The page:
According to the Australian Services Union (ASU), 46 union members voted to apply for a protected ballot with the Australian Industrial Relations Commission (AIRC) to decide whether to take legal industrial action.
An application was heard on 1 July by the AIRC, despite IBM's objection that the ASU was ineligible to represent the interests of workers.
Last week the AIRC issued orders for a protected action ballot, which opened on Thursday and will close on 29 August.
The aim of the negotiations is to get better rights for employees including regular pay rises, pay equity, travel allowance, fair redundancy and retrenchment provisions, paid shift handover periods, fair access to leave entitlements and time off in lieu, shift penalties and the option to work from home.
An IBM spokesman said: “We are engaged in ongoing discussions with employees at the site in question to address any issues directly. IBM is widely recognised as an employer of choice, offering competitive remuneration and a very broad range of benefits for employees."
According to the ASU, IBM organised round-table meetings to listen to workers’ concerns, but as they were not ready to address the employees' complaints, union members decided to apply for the ballot.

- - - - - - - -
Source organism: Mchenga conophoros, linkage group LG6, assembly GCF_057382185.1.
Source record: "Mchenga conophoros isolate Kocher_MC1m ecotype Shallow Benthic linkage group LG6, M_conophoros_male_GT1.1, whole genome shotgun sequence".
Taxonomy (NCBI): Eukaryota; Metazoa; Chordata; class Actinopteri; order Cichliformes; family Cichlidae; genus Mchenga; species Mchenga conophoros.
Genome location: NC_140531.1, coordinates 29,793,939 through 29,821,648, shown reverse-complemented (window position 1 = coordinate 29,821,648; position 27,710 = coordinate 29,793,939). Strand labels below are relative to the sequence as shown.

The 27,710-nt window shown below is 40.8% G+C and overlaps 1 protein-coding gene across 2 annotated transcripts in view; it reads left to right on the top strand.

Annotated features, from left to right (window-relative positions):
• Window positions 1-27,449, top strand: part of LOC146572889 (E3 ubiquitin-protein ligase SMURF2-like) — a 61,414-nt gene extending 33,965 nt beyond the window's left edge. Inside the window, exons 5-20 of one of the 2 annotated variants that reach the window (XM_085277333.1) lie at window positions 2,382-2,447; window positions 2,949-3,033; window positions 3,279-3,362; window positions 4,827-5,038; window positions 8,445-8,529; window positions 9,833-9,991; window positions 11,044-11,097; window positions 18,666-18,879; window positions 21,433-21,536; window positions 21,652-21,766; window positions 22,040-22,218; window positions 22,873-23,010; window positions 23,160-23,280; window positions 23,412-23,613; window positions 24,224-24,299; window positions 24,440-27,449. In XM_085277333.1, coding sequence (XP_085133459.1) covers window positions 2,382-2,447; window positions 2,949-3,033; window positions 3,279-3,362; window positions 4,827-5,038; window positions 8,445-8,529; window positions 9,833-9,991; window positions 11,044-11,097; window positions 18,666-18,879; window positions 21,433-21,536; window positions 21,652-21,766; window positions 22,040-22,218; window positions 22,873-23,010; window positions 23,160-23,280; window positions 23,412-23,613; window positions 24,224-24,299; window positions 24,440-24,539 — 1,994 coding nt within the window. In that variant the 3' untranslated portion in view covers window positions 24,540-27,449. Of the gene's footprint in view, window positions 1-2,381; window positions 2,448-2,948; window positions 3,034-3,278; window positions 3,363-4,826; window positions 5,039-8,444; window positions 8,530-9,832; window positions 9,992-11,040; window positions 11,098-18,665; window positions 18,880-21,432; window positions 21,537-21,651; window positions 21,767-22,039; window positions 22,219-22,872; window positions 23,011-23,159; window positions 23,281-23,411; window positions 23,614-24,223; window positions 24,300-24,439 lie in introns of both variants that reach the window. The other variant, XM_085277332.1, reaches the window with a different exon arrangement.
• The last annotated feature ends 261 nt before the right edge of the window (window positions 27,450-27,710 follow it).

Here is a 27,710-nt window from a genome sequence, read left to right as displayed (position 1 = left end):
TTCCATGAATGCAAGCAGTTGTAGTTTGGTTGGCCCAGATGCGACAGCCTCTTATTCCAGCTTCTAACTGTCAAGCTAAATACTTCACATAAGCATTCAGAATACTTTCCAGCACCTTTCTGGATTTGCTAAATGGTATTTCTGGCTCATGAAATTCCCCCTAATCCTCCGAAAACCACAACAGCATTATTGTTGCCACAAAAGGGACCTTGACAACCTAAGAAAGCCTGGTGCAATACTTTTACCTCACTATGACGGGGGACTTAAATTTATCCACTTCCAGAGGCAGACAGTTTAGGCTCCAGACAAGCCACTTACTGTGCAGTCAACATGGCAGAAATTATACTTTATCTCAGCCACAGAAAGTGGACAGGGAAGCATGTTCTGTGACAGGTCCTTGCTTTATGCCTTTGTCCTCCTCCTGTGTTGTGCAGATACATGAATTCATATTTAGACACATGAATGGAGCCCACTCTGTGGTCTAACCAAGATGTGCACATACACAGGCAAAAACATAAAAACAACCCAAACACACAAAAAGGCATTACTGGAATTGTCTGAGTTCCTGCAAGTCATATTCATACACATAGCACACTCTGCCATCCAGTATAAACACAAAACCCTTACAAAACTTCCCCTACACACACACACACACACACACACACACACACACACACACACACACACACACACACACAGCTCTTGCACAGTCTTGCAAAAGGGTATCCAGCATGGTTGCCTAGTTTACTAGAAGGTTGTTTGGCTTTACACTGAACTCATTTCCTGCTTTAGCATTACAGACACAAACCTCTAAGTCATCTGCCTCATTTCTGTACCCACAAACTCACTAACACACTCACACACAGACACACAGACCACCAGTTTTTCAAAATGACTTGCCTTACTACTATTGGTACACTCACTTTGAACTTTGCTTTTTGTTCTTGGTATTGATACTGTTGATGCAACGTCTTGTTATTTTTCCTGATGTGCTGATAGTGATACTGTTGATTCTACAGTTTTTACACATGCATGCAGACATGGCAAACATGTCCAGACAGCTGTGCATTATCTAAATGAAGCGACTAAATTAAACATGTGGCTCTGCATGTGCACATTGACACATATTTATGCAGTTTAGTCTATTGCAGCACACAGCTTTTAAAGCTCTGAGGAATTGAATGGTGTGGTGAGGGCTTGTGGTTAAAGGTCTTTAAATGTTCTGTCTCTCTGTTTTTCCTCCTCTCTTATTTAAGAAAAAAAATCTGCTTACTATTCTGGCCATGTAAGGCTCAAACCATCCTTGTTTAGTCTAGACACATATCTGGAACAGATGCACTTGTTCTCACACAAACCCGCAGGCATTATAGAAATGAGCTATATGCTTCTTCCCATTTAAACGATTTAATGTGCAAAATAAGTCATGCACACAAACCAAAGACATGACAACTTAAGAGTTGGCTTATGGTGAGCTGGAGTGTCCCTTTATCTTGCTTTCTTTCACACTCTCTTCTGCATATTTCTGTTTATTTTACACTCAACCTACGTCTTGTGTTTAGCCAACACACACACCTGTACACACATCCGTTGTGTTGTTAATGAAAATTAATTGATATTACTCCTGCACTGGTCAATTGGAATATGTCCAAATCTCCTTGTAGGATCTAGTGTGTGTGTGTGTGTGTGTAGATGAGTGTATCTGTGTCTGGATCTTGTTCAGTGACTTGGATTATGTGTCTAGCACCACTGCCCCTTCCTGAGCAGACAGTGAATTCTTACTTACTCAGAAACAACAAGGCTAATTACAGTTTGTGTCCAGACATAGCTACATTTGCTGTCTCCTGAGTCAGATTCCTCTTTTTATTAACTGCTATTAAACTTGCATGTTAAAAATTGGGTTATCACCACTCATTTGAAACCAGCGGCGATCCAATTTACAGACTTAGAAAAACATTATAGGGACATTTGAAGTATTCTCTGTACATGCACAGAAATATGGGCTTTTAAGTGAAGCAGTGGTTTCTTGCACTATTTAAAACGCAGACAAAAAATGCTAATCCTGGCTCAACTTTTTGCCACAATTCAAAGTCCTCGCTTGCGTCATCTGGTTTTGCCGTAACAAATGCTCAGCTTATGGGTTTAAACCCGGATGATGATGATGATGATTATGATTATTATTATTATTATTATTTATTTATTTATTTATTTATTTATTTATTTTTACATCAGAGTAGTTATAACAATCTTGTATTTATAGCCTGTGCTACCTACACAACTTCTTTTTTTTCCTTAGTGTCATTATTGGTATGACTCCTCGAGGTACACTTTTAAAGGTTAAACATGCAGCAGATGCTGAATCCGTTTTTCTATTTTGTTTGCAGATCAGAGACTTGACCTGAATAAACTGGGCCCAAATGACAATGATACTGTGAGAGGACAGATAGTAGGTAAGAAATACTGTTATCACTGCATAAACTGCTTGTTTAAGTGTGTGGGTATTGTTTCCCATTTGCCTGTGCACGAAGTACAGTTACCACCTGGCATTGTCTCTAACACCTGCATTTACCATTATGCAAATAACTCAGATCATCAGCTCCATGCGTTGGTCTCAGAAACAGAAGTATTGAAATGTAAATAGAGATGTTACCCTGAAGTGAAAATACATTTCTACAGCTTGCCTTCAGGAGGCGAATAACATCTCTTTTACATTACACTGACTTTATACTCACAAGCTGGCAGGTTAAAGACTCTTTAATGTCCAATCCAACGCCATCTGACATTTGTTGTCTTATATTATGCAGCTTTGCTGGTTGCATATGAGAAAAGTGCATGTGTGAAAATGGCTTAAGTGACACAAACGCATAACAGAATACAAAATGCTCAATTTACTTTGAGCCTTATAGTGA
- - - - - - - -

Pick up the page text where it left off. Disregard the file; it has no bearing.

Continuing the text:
The union began a second bargaining period to start a non-union agreement while waiting for AIRC's ballot decision.
A spokesman for ASU added it had legal advice claiming it was necessary to either choose a non-union or a union agreement, and believes IBM only agreed to discuss the non-union agreement to avoid fines for not doing so.
ASU said it decided to go ahead with the ballot to obtain a union agreement, and told IBM that it could meet to discuss that agreement.
IBM allegedly refused to meet to discuss the union agreement, according to the ASU, saying the representatives were unavailable.
IBM workers' ballot for better pay
By Jenny Eagle on Aug 18, 2008 1:26PM